“Red Rocks is a rain-or-shine venue,” they said. Apparently not, because word is that the crazy rain on Saturday night caused the Gramatik show to be cut short. Come Sunday, and nobody fancied the idea of risking the Moody Blues under our notoriously unpredictable weather, so the show got moved to the Denver Coliseum.
This was a massive disappointment to us, because this was supposed to be this editor’s first Red Rocks show since arriving in the state in August. No offense to the historic Coliseum, but the venue is much like any other arena found around the country (bad acoustics, bad food, terrible parking organization – you know the drill). Assigned seating was abandoned, forcing people to squeeze in where they could, regardless of where their ticket saw them originally placed.
All of that said, the Moody Blues put on a great show and, at the end of the day, that’s why we were all there. Justin Hayward’s voice sounds as sweet as it ever did and, when combined with the voices of John Lodge and Graeme Edge, the harmonies are still exquisite. The light show is interesting, if a little dated (it often resembles one of those old 1990s rave videos, or perhaps an acid flashback – maybe that’s the point).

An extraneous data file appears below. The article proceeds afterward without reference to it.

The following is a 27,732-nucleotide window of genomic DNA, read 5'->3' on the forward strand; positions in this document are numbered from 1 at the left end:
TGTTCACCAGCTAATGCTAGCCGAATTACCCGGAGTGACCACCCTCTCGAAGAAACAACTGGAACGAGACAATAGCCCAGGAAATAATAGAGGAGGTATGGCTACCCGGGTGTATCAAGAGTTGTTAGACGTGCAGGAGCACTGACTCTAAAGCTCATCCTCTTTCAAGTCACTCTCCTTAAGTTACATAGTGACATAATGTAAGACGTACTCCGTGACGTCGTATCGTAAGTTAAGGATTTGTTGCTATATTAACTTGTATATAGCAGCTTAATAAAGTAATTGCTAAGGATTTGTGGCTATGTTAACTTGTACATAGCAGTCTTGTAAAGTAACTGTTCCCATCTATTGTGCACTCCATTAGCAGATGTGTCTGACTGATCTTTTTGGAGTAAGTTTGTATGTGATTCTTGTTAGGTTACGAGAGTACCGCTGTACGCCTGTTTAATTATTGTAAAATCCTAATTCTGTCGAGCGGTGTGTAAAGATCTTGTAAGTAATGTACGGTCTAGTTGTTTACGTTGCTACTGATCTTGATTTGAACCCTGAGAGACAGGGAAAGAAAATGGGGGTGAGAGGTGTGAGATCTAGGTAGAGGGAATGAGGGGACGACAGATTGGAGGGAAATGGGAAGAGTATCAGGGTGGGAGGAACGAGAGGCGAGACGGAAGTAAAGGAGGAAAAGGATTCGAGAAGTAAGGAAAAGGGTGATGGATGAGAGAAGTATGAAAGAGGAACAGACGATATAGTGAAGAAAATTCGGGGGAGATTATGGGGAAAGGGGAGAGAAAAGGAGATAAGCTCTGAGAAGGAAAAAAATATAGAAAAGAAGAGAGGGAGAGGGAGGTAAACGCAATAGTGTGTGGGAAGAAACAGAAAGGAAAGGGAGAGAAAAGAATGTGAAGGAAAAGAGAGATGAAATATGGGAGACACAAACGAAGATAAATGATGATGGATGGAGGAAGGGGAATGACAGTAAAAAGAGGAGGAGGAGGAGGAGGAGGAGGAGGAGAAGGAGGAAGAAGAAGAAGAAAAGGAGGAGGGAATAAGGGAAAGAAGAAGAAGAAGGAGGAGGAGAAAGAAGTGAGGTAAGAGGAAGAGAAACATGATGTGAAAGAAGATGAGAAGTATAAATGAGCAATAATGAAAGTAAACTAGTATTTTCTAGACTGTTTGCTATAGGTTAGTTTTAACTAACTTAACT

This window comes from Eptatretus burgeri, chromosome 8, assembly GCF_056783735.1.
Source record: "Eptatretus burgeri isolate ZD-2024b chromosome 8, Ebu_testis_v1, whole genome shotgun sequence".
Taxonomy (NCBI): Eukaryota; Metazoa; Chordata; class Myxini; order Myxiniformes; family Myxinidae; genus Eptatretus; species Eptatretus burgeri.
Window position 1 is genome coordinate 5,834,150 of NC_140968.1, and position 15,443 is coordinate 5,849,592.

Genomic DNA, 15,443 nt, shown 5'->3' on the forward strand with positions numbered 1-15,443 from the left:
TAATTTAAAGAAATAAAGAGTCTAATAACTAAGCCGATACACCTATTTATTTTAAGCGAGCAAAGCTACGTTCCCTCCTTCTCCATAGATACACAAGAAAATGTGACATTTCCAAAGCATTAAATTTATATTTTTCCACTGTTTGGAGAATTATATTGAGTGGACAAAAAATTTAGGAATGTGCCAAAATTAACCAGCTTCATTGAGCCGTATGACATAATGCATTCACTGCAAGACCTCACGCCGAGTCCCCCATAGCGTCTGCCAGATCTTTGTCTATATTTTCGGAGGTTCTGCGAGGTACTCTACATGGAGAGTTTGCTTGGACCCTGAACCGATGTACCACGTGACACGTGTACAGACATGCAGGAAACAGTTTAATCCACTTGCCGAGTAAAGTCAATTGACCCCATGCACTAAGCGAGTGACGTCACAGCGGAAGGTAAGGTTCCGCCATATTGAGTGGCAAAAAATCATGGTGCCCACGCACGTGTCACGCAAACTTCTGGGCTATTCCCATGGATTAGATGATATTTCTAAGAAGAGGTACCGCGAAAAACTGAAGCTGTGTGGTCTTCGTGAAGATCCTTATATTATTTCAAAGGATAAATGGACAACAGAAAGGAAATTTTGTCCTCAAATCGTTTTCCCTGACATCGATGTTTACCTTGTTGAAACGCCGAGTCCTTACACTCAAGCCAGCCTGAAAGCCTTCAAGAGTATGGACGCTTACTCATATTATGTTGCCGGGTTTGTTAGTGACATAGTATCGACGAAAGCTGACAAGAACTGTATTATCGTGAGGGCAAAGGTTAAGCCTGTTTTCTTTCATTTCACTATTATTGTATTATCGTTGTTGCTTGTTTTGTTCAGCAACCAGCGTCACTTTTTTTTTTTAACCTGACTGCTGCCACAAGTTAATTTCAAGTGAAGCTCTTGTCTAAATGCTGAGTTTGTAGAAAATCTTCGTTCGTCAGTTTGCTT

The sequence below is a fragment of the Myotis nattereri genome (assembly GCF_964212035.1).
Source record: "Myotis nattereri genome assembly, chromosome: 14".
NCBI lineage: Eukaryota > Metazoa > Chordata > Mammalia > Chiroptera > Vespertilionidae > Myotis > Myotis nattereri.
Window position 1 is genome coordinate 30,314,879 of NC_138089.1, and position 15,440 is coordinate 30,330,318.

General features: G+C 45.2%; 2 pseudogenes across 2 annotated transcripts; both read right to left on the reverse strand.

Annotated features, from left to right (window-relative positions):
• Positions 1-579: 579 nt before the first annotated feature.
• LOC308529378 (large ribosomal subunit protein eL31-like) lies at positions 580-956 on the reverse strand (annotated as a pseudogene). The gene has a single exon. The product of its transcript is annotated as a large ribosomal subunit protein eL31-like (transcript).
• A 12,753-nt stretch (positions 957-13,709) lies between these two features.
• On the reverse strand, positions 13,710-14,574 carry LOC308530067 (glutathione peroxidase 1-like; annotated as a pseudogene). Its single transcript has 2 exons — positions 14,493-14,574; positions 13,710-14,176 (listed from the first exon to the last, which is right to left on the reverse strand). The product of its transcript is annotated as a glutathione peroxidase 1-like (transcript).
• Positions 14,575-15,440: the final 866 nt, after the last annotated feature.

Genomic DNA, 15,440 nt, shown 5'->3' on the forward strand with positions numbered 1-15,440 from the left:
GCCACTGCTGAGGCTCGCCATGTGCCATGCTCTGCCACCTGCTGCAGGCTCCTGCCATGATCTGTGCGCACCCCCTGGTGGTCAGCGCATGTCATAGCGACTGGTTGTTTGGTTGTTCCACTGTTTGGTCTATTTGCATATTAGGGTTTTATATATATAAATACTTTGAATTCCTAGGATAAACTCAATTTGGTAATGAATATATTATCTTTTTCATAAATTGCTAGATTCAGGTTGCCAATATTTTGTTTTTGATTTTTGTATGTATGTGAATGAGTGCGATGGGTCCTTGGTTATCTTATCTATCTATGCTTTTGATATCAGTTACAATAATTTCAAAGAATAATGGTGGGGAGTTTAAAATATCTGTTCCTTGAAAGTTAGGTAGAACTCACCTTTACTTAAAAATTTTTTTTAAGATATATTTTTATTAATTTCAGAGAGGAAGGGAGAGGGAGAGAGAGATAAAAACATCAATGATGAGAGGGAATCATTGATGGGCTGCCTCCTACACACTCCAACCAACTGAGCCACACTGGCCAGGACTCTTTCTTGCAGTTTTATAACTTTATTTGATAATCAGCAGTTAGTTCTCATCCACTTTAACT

The rest of the band that the core Moody Blues trio has assembled is impressive and, while the sound had a habit of getting a lost in this cavernous venue, the band still sounded extremely tight. Meanwhile, all of our favorite tunes were aired, from the ’80s hit “I Know You’re Out There Somewhere” to classics like “Question” and of course “Nights in White Satin.”
The West Midlands region of England produced some incredible bands in the 1960s and early ’70s, including Black Sabbath and Led Zeppelin. The Moody Blues are another, and in 2015 (51 years after forming), they still sound great. Symphonic and anthemic, they’re everything that’s great about prog rock without the dullard jammy aspects. Long may they continue.